This kids had a wonderful time learning more about snowflakes with Mother Goose Time.
We learned that each snowflake is unique. We also learned how they form in clouds and fall from the sky.
We also learned that no matter how different, each snowflake will always have six sides.
To reinforce these basic principles and give busy little hands something to do while we chatted more about snowy weather, we created these simple tie-dye snowflakes.
- coffee filter*
*These items were provided to us by Mother Goose Time.
- What do you think will happen when the coffee filter gets wet?
- A snowflake has six sides. How will you cut the coffee filter to look like a snowflake?
The kids were pretty sure the coffee filters would be fine when they got wet, which of course is true. They knew this because making coffee is one of the ways they help with breakfast in the morning. They always leave the lid open so they can watch the water percolate through the filter into the coffee pot. They were pretty excited that the coffee filters we use everyday could be used to make a snowflake.
The kids thought they should just cut the coffee filter into the shape of a snowflake. They were pretty excited to learn that we were going to fold and cut them to make each side look the same. They adore cutting out hearts, where you fold the paper in half, cut half a heart, and then unfold the paper to reveal the heart shape. The snowflakes were even better.
Step 1: Invite children to decorate their snowflakes with markers.
Step 2: Fold the snowflake in half three times, creating a narrow triangle.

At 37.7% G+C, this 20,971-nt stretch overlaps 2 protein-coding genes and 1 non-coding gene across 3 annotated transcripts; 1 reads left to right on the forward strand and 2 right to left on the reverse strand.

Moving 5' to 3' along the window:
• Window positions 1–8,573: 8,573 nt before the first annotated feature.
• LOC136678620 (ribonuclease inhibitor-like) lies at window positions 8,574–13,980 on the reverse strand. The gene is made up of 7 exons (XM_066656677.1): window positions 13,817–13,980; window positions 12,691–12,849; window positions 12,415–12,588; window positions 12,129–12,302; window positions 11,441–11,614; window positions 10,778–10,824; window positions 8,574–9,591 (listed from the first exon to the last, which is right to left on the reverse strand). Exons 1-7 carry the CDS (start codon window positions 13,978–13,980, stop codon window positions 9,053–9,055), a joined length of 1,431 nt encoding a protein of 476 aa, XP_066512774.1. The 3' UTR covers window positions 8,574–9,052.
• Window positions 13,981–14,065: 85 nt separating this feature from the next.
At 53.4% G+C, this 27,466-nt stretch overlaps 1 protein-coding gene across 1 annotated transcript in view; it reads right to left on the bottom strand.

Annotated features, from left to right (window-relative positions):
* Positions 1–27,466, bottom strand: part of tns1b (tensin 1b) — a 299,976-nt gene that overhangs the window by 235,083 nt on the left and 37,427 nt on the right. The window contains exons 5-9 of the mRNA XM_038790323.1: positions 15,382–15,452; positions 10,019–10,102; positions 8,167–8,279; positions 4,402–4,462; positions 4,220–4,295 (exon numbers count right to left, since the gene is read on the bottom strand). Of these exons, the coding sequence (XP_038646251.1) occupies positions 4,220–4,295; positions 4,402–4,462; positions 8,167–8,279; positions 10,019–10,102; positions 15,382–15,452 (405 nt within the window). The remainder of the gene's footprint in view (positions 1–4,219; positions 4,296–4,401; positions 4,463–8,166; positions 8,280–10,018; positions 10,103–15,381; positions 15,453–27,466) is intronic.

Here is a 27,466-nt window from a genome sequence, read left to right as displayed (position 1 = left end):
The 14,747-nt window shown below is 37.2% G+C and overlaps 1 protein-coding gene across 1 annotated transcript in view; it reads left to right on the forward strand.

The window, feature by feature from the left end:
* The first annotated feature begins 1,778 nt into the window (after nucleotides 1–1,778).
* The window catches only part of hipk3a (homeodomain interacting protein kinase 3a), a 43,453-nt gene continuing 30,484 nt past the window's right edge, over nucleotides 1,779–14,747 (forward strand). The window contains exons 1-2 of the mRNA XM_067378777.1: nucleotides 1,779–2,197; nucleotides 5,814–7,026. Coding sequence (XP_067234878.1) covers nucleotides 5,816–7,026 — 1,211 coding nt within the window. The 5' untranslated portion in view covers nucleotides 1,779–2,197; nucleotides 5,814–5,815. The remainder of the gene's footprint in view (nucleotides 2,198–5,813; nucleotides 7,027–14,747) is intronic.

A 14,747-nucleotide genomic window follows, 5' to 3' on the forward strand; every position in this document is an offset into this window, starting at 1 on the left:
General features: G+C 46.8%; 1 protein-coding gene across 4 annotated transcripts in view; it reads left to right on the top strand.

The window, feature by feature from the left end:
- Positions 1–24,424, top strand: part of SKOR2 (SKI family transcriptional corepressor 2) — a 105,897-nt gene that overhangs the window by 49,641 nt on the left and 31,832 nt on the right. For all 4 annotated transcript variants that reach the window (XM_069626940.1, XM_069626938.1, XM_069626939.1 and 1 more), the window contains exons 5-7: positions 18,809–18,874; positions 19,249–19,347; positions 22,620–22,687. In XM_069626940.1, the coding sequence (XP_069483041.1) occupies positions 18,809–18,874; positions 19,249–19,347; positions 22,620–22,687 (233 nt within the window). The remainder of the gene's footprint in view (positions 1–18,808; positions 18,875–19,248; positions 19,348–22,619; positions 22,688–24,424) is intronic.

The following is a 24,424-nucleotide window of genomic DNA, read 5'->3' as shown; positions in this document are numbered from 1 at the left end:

Step 3: Dip the snowflake in water, or drip water on it with the eyedropper. Observe how the marker colors blend.
Step 4: Dry the snowflake with paper towels, then cut shapes around the edges.
We had better success cutting shapes and cutting the edges of our snowflakes while they were still dry, rather than after putting the water on them. So, we cut the edges and then used the pipette with water to blend the colors. We laid them out to dry and then displayed them in our dining room window. The kids were excited to be able to display their finished product. The inner pattern on my daughter’s snowflake was created by folding the thrice folded coffee filter in half and cutting an additional heart shape on that edge.
Drop the snowflakes from different heights. Observe how they float and where they land.
Drop them again from the same place.
Do they float somewhere different?
We did our “play” with the snowflakes before using the pipette to wet and mix the colors we created with our markers. The kids loved dropping the snowflakes from various heights, especially from on top of the slide on the jungle gym. They had races to see whose snowflake made it to the ground first and marked different places that the snowflakes landed on the ground using rocks in the yard. They tried hard to get the snowflakes to land in the same place twice with very little success. It was very entertaining to watch them have so much fun with a simple coffee filter. Children at free play are the best!
I hope you’ve enjoyed learning about our experience with making snowflakes from coffee filters and that you get a chance to make some with your own family. These snowflakes can get really creative and I think we will be repeating this craft as the kids get older and can get more intricate with their designs. My five year old loved this craft as much as my 22 month old.